Step 1: Aligning the Saw
Step 2: Cut-offs or Crosscut Sawing
When cutting many pieces to the same length, some like to make a movable stop that clamps to the saw's fence. While most of the Instructables linked in this Instructable are mine, this particular one is not.
A radial arm saw normally requires swinging the arm to the right or left in order to make 45 degree miters. A stationary miter sled makes cutting accurate miters more sure and much easier.
Step 3: Rip Cuts
The radial arm saw motor has an in-rip and an out-rip position. Choose the one that is most comfortable for your job. The in-rip position places the blade end of the motor closer to the fence. The out-rip position places the blade end of the motor nearer to the front edge of the table.
The front edge of the table can be used as a saw guide for special ripping operations, as when the edge of a panel needs to be made true.
Step 4: Eventual Wear That Ruins Accuracy
Step 5: Grinding
I use my radial arm saw to sharpen my lawnmower blade to a very uniform cutting angle. One of my favorite tricks is to grind something on my radial arm saw while it is chucked and spinning in an electric drill. It is a type of improvised lathe. See step # 2 in this Instructable. Sometimes I make a special wooden jig to hold something just right so I can grind it rather precisely. (The photo with this step of this Instructable is part of the Instructable linked in the preceding sentence.) I improvised a way to cope metal tubes for welding at a right angle. It uses a cutting wheel on my radial arm saw and a small wooden table I made to elevate the work so it is nearer to the level of the motor's shaft. While my method worked for me, since I have learned about another Instructable that would be easier and even better for the same task. I also use my radial arm saw when I use a special jig to sharpen drill bits.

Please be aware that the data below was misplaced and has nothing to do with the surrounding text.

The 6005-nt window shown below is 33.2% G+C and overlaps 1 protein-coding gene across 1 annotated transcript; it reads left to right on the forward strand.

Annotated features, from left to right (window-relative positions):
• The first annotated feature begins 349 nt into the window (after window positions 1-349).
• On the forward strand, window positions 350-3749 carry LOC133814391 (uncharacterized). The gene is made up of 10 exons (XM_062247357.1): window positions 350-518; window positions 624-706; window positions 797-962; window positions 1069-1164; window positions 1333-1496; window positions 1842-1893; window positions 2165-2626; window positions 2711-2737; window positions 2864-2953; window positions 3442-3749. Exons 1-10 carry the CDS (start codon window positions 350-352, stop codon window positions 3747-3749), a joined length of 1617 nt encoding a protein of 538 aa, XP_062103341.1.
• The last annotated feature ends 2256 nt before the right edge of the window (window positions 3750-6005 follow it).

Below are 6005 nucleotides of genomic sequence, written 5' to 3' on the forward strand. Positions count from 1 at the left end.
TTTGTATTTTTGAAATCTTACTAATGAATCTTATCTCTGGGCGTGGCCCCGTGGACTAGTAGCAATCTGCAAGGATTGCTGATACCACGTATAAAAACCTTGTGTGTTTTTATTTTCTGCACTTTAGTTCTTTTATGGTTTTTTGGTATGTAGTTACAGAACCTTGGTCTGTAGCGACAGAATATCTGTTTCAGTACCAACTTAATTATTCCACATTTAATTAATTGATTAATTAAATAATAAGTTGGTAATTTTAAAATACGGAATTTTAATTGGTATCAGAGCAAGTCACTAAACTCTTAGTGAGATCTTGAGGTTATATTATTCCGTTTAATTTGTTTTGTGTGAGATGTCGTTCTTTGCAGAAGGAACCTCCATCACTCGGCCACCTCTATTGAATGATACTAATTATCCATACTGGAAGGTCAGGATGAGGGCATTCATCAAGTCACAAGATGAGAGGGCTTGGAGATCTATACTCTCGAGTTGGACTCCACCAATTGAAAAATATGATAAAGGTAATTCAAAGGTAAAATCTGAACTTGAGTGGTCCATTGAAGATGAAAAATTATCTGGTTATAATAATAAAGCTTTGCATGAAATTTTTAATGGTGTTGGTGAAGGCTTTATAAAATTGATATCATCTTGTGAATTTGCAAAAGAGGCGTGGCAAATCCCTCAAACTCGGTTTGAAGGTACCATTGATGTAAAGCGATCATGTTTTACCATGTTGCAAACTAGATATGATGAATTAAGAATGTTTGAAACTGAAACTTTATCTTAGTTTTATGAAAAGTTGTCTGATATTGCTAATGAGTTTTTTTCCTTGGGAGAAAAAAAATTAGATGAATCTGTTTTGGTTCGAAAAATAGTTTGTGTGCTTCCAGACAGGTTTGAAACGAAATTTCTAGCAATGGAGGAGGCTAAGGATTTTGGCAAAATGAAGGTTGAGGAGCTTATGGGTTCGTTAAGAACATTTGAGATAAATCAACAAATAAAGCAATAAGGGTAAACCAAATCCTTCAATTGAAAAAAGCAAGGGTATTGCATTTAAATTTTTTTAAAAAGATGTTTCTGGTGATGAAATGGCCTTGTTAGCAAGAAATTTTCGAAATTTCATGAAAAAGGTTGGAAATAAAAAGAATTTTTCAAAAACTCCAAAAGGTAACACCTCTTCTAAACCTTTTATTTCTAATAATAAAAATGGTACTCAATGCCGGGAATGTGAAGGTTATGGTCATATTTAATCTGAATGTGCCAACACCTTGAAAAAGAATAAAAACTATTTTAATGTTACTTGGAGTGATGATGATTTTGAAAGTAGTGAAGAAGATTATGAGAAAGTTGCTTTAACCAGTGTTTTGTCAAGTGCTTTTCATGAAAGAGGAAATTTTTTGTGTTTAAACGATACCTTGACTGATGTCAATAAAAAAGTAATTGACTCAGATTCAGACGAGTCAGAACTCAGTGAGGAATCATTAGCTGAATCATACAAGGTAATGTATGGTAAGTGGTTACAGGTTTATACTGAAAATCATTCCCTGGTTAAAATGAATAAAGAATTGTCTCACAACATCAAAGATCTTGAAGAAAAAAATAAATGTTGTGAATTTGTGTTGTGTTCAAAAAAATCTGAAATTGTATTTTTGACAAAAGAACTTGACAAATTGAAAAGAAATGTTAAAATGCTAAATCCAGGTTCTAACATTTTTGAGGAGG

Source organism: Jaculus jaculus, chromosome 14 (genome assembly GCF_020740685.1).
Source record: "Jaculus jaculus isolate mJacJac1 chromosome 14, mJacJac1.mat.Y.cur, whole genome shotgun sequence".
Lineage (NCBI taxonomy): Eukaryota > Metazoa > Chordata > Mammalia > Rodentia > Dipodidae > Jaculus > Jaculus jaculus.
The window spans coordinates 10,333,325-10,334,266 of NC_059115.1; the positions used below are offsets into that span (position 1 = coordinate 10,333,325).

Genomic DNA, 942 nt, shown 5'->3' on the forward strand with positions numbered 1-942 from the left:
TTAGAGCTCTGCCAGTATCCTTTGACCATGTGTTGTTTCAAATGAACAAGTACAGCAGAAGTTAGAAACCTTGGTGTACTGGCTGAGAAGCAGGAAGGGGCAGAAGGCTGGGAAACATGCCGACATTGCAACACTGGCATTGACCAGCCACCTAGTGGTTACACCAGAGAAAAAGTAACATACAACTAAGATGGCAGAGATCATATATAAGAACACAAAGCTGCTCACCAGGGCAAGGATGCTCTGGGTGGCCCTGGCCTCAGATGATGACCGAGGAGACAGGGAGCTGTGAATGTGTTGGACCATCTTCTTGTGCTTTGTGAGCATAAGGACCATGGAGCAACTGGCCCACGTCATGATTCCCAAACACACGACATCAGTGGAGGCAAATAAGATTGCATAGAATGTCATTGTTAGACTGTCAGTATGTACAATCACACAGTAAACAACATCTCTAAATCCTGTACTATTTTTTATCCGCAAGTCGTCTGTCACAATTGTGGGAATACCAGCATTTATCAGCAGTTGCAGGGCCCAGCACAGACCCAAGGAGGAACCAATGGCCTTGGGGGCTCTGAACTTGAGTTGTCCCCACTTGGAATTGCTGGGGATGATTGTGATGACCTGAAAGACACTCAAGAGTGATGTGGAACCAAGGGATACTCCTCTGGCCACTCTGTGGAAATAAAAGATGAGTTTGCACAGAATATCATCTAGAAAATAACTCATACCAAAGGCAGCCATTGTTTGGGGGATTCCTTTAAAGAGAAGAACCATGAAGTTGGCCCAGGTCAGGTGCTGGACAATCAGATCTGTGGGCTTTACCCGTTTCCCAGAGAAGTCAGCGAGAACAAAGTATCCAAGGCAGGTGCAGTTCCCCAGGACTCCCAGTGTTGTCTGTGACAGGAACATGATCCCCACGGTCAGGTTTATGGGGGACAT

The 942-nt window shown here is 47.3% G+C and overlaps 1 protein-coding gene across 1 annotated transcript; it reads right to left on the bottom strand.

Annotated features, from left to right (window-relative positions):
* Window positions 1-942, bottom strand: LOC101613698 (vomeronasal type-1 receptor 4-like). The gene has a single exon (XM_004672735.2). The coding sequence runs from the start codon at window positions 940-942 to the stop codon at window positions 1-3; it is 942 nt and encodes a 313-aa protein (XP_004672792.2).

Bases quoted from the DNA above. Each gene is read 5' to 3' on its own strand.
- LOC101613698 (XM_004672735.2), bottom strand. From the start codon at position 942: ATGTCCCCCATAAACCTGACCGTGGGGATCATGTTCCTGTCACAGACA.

Step 6: Sanding Drum Operations
I do not have a planer/joiner, but learned of a way to use a sanding drum and a fence to joint wood so precisely that the eye has a difficult time finding the glue line. I use the sanding drum and the small wooden table mentioned in step 5 for thicknessing wood to a precise dimension. Whereas my sanding drum's face is only 3", the pieces I thickness almost need to be no wider than this size. This process may not be quite as good as if I had commercial machinery designed for just this sort of thing, butit has allowed me to glue up panels, as you would for a tabletop.
Step 7: Concentric Drilling
I developed a way to do concentric drilling on my radial arm saw. I have not needed this often, but it has come in very handy a couple of times, and the results were very precise.
I have also done some precise drilling by using the little table shown in previous steps and clamping a fence guide to it. The choice is the user's as to whether to pull the motor into the work or push the work toward the motor and the bit.
Step 9: Pin Router
Step 10: Curved Molding
Step 11: Rotary Planer
Step 12: Replacement Switch
Step 13: Missing Table Clamps?
Step 14: Adapting Blades to a Sawsmith
Because radial arm saws are no longer as popular as they once were, you can find some really good deals on them at sales, on eBay, and on Craigslist. They make a great main tool for any workshop.